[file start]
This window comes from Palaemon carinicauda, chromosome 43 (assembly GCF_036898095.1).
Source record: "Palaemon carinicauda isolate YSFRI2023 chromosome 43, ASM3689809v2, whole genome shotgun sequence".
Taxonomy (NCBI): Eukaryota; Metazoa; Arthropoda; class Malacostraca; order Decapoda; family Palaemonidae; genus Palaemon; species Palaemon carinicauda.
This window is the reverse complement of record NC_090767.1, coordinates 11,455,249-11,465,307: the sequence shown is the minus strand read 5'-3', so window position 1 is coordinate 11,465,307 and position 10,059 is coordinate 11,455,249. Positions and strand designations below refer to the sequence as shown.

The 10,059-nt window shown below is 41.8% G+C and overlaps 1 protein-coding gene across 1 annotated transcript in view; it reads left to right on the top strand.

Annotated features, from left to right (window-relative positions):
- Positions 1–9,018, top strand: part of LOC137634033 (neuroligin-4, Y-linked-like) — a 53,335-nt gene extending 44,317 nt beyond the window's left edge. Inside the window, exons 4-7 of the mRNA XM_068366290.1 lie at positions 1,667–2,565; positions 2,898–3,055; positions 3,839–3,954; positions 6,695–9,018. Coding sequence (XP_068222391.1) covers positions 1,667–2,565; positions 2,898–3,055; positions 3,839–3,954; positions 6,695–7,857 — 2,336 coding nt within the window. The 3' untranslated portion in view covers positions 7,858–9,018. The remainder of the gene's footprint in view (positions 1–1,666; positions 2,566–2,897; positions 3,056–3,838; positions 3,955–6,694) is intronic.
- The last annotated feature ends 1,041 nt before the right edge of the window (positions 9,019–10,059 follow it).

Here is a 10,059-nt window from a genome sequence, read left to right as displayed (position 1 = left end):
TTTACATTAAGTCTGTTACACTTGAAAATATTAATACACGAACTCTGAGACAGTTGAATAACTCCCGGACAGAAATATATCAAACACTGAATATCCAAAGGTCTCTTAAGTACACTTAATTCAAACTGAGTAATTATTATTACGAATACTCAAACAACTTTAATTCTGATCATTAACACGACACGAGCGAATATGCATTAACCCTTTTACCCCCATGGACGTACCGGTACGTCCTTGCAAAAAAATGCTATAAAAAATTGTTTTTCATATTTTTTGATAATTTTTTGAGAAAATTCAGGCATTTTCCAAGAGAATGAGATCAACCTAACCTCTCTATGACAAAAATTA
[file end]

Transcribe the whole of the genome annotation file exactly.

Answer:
This window comes from Palaemon carinicauda, chromosome 43 (assembly GCF_036898095.1).
Source record: "Palaemon carinicauda isolate YSFRI2023 chromosome 43, ASM3689809v2, whole genome shotgun sequence".
Taxonomy (NCBI): Eukaryota; Metazoa; Arthropoda; class Malacostraca; order Decapoda; family Palaemonidae; genus Palaemon; species Palaemon carinicauda.
This window is the reverse complement of record NC_090767.1, coordinates 11,455,249-11,465,307: the sequence shown is the minus strand read 5'-3', so window position 1 is coordinate 11,465,307 and position 10,059 is coordinate 11,455,249. Positions and strand designations below refer to the sequence as shown.

The 10,059-nt window shown below is 41.8% G+C and overlaps 1 protein-coding gene across 1 annotated transcript in view; it reads left to right on the top strand.

Annotated features, from left to right (window-relative positions):
- Positions 1–9,018, top strand: part of LOC137634033 (neuroligin-4, Y-linked-like) — a 53,335-nt gene extending 44,317 nt beyond the window's left edge. Inside the window, exons 4-7 of the mRNA XM_068366290.1 lie at positions 1,667–2,565; positions 2,898–3,055; positions 3,839–3,954; positions 6,695–9,018. Coding sequence (XP_068222391.1) covers positions 1,667–2,565; positions 2,898–3,055; positions 3,839–3,954; positions 6,695–7,857 — 2,336 coding nt within the window. The 3' untranslated portion in view covers positions 7,858–9,018. The remainder of the gene's footprint in view (positions 1–1,666; positions 2,566–2,897; positions 3,056–3,838; positions 3,955–6,694) is intronic.
- The last annotated feature ends 1,041 nt before the right edge of the window (positions 9,019–10,059 follow it).

Here is a 10,059-nt window from a genome sequence, read left to right as displayed (position 1 = left end):
TTTACATTAAGTCTGTTACACTTGAAAATATTAATACACGAACTCTGAGACAGTTGAATAACTCCCGGACAGAAATATATCAAACACTGAATATCCAAAGGTCTCTTAAGTACACTTAATTCAAACTGAGTAATTATTATTACGAATACTCAAACAACTTTAATTCTGATCATTAACACGACACGAGCGAATATGCATTAACCCTTTTACCCCCATGGACGTACCGGTACGTCCTTGCAAAAAAATGCTATAAAAAATTGTTTTTCATATTTTTTGATAATTTTTTGAGAAAATTCAGGCATTTTCCAAGAGAATGAGATCAACCTAACCTCTCTATGACAAAAATTA